• James Fatherley

Is it time to change the way we work?

After over a year of working from home, many employees are, understandably, feeling apprehensive about returning to the office. Others have simply grown accustomed to the flexibility that accompanies remote working and are reluctant to give it up in favour of long commutes and less family time. So, is it time to rethink the way in which your employees work long term, and how you can best support them to navigate successfully the return to a new blueprint for working?

Should work become more flexible?

Not everyone has enjoyed working from home for the past year, but for those who have, many are feeling anxious about having to give up their newfound flexibility. The pandemic has proved to many businesses that might have previously felt reluctant to allow their staff to work remotely that a virtual workplace can be successful, prompting calls from many employees to maintain some element of remote working once the coronavirus restrictions are eased.

And it’s not just employees who are leading the calls; some notable companies have also gone on the record and stated that they’re going to push for a more flexible way of working post-lockdown. One employer who’s taken this stance is PwC, who are not only calling for a change in where we work, but also in when we work. The consultancy firm has won headlines by announcing that, once restrictions are eased, their employees will be able to dictate whether they work remotely or in-person, as well as the hours that they want to work.

However, not all businesses are on board with this new way of working. In February, the CEO of Goldman Sachs, David Soloman, dismissed the idea that the future of working will be virtual, berating it as an ‘aberration that we’re going to correct as soon as possible’. The stark contrast between the two companies clearly demonstrates that no one is really sure what the future will look like for UK employees in a post-COVID world.

Can you require your employees to work in the office?

Employers, and HR leaders supporting them, do have the right to dictate terms of working for staff and, should you wish to, you could make it a contractual obligation for employees to be physically present in the office every day. It is worth noting, however, that even when restrictions do cease entirely, there may still be guidance for clinically vulnerable people or pregnant women who are currently unable to have the vaccine, and this may leave some of your workforce still working virtually.

Additionally, it’s probably worth considering whether it’s a good idea to be completely rigid as to how staff work in a post COVID world. For the sake of morale and team working, it may be positive to encourage – or even require – employees to come physically to work a couple of days a week, but forcing reluctant workers to be present every day could be counterproductive.

If you completely reject the idea of a blended way of working, your employees might start to become resentful, which could hurt their engagement and productivity. Furthermore, even if you’re not offering flexibility of working hours and place or work, the chances are, someone else will be, and staff might start to look elsewhere for employment, which will cost you time and money as you have to recruit and train new team members.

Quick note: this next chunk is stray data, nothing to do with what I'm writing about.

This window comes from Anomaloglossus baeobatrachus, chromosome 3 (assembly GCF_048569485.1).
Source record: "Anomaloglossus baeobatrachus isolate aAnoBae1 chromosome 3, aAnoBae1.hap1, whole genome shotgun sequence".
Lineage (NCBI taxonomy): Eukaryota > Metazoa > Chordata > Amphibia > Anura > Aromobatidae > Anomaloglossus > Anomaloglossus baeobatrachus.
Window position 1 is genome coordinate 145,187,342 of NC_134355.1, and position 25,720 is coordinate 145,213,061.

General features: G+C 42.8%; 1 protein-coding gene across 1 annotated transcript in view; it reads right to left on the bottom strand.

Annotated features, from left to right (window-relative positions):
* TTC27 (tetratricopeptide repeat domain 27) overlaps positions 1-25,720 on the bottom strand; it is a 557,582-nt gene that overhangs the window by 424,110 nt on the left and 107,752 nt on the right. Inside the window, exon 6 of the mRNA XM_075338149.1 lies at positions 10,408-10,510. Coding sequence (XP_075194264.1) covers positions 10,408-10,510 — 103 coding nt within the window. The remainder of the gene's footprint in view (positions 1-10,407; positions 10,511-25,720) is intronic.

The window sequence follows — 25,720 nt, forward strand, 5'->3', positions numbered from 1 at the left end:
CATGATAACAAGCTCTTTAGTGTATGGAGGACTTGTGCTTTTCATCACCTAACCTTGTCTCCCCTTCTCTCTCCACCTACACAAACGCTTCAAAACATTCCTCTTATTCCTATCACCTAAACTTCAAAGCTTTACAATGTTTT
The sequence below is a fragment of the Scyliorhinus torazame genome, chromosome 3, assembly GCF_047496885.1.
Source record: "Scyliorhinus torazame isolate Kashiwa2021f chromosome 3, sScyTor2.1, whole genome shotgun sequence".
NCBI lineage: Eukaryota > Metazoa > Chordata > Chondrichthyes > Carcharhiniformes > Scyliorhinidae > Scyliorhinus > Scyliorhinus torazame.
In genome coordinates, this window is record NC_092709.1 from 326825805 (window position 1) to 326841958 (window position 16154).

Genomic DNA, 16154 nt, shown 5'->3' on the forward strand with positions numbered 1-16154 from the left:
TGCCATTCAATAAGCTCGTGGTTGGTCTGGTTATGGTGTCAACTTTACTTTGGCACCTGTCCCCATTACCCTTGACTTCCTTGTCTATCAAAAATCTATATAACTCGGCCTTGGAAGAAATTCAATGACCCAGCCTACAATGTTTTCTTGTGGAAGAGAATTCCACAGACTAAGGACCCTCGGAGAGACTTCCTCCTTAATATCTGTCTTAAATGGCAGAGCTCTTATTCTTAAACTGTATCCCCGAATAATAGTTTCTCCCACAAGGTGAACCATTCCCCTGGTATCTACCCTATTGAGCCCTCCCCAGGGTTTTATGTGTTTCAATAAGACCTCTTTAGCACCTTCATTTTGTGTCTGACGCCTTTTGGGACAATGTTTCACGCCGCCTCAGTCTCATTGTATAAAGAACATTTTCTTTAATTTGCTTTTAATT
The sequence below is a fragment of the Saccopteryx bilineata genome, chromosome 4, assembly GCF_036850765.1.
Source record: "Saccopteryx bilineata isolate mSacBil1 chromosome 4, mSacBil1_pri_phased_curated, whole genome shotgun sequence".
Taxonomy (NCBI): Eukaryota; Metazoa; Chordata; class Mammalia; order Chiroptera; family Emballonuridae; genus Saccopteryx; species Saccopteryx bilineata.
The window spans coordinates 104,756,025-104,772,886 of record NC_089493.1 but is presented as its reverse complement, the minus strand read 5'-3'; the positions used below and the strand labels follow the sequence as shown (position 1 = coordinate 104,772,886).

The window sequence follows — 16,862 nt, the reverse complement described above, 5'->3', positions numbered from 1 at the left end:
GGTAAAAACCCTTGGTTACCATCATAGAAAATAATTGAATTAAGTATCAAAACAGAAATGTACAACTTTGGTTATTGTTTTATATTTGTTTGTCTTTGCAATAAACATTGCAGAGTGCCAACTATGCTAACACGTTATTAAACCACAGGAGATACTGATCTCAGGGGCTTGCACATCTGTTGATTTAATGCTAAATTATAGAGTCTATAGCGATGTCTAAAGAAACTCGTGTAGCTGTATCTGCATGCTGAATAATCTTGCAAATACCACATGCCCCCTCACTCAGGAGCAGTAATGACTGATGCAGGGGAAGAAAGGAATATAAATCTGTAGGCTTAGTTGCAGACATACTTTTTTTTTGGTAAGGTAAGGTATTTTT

By giving employees some agency to choose the way in which they work, you’ll probably end up with a grateful workforce who’re eager to work effectively within your new working structure, which will boost the bottom line of your business and reduce HR headaches. However you determine the future organisation of your business, it’s still worthwhile being understanding of the reasons why employees may not want to return to the workplace and put in place a steady plan to support their transition back to the work environment.

Creating structures to manage blended working effectively

If your area of business permits it, the likelihood is that most of your staff will opt for a blend between office and home working when we return to the workplace. To ensure that this happens successfully, it’s going to be up to business owners, managers and HR professionals to put in place the necessary structures.

This will include practicalities, such as:

· making sure that employees whose areas of business are heavily reliant upon each other overlap

· deciding how many days per week you’re going to need your staff to be in your place of work

· ensuring there are enough resources available (work stations, equipment etc) for the rota that you decide on.

Ultimately, with the right arrangements in place, as well as a collaborative approach between you and your staff and effective communication, you should be able to manage the return to work effectively to ensure an engaged, happy, productive workforce.

Feel free to engage with the team here at Digital Hr Northeast to explore how we can help you navigate the route back to the office.

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